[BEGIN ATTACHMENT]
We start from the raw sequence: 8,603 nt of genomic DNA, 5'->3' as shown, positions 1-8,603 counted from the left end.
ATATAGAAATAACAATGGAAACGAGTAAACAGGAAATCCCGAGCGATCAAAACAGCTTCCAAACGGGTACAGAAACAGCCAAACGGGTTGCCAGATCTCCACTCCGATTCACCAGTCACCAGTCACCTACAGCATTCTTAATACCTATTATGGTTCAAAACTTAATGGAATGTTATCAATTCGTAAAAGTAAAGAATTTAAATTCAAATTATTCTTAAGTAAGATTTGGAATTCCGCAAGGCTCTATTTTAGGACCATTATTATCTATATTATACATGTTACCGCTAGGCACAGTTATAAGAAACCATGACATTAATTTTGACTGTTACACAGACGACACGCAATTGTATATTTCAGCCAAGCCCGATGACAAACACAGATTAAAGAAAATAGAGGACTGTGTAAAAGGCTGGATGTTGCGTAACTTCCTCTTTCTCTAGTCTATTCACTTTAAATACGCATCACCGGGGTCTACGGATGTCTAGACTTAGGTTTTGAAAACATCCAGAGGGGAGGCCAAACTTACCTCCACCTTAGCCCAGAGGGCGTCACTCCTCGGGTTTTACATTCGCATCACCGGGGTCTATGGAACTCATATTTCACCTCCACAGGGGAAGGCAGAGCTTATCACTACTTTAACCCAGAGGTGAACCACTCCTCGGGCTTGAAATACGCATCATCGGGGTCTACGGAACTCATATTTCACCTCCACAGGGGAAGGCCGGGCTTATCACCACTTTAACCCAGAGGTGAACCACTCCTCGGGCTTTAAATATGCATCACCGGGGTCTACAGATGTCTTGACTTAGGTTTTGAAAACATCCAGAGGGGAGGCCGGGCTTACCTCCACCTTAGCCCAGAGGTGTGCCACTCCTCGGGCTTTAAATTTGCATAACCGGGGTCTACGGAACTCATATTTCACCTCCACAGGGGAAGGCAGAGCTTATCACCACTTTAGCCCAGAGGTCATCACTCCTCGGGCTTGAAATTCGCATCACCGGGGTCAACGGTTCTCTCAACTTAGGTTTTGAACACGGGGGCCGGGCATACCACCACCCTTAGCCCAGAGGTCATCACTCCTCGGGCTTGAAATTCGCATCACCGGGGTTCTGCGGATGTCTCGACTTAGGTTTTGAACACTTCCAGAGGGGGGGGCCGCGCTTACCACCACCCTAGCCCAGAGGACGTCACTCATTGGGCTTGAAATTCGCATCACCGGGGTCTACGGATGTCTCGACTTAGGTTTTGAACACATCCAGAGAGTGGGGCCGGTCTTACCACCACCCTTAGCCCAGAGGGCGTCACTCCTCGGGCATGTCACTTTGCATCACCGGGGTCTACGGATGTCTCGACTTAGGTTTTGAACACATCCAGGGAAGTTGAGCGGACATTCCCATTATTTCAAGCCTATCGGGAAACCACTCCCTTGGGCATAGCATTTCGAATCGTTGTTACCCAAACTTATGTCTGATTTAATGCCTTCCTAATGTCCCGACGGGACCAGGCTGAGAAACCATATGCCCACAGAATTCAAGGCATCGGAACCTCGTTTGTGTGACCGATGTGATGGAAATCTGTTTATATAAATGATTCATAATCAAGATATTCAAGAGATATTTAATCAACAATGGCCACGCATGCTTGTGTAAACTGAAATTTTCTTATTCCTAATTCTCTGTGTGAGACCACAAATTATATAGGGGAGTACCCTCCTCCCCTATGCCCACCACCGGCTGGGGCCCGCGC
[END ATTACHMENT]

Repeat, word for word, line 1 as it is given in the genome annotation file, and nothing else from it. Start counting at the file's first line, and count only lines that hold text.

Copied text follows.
We start from the raw sequence: 8,603 nt of genomic DNA, 5'->3' as shown, positions 1-8,603 counted from the left end.